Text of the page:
BBC wins FOI appeal

Report on Middle Eastern coverage to remain confidential

The BBC has won its appeal to keep secret an internal report on its coverage of the Middle East. The High Court accepted that the Information Tribunal, which had ruled that the broadcaster must make the report public, did not have any such jurisdiction.

The 20,000 word report was compiled by Malcolm Balen, a senior editorial adviser, after he had examined hundreds of hours of BBC radio and television broadcasts. Critics of the organisation believe the report contains evidence of anti-Israeli bias.

The BBC denied solicitor Steven Sugar’s request to see the report under the Freedom of Information Act on the basis that it was information held for the purposes of “journalism, art or literature” and thereofore exempt from disclosure. The Information Commissioner agreed with the BBC but the Information Tribunal found in Mr Sugar’s favour and ordered the BBC to disclose the report. However, the High Court accepted the BBC’s contention that the Tribunal did not have jurisdiction to hear such an appeal.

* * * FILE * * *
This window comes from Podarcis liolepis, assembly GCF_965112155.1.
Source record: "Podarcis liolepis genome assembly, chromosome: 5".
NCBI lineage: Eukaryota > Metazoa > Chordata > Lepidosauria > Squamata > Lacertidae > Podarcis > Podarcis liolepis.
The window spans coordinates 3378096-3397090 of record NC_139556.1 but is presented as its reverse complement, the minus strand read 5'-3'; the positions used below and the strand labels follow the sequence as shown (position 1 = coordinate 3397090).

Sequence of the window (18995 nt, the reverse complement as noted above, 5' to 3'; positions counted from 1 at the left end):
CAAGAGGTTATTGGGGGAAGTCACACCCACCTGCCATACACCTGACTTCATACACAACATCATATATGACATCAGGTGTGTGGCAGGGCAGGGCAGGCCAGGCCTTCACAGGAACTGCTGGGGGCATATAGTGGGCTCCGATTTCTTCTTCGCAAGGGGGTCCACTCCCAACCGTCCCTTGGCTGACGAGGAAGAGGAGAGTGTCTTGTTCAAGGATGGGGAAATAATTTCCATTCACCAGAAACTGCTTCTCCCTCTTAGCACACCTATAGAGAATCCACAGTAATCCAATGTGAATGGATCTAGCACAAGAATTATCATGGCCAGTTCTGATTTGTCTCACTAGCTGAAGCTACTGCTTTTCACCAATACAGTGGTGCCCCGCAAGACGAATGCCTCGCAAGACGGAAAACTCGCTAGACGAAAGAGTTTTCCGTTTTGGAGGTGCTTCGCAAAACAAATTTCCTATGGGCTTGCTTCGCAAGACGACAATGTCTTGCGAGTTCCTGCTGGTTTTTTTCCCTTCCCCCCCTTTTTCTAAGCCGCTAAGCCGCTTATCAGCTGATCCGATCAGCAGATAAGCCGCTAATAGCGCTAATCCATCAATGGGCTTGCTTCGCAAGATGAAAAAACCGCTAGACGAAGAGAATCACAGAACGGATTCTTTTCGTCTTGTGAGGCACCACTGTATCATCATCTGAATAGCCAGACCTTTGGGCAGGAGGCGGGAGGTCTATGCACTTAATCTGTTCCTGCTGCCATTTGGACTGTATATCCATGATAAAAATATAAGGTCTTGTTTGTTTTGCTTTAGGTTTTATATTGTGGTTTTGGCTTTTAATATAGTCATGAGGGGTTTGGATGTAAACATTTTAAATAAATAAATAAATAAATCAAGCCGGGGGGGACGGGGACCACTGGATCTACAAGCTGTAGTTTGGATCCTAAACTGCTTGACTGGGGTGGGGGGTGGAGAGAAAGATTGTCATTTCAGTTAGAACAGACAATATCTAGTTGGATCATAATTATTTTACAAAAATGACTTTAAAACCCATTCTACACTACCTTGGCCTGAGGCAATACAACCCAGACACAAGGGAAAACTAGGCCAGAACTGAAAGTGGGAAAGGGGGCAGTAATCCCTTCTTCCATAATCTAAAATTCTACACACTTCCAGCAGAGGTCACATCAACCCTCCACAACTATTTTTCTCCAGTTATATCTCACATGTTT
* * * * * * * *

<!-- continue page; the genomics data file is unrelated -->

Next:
Mr Justice Davis held that the where the Information Commissioner agreed with a public service broadcaster that information was outside the scope of the Act, there was no right of appeal to the Tribunal. The only option open to the person requesting the information was an application to the High Court for judicial review. Mr Sugar’s application for judicial review was heard at the same time as the BBC’s appeal and dismissed.

The Judge found this state of affairs to be “most odd” and “potentially inconvenient” and said that there were “powerful reasons in favour of there being a right of appeal to the Tribunal” in such circumstances, but nevertheless said that the words of the Act were clear.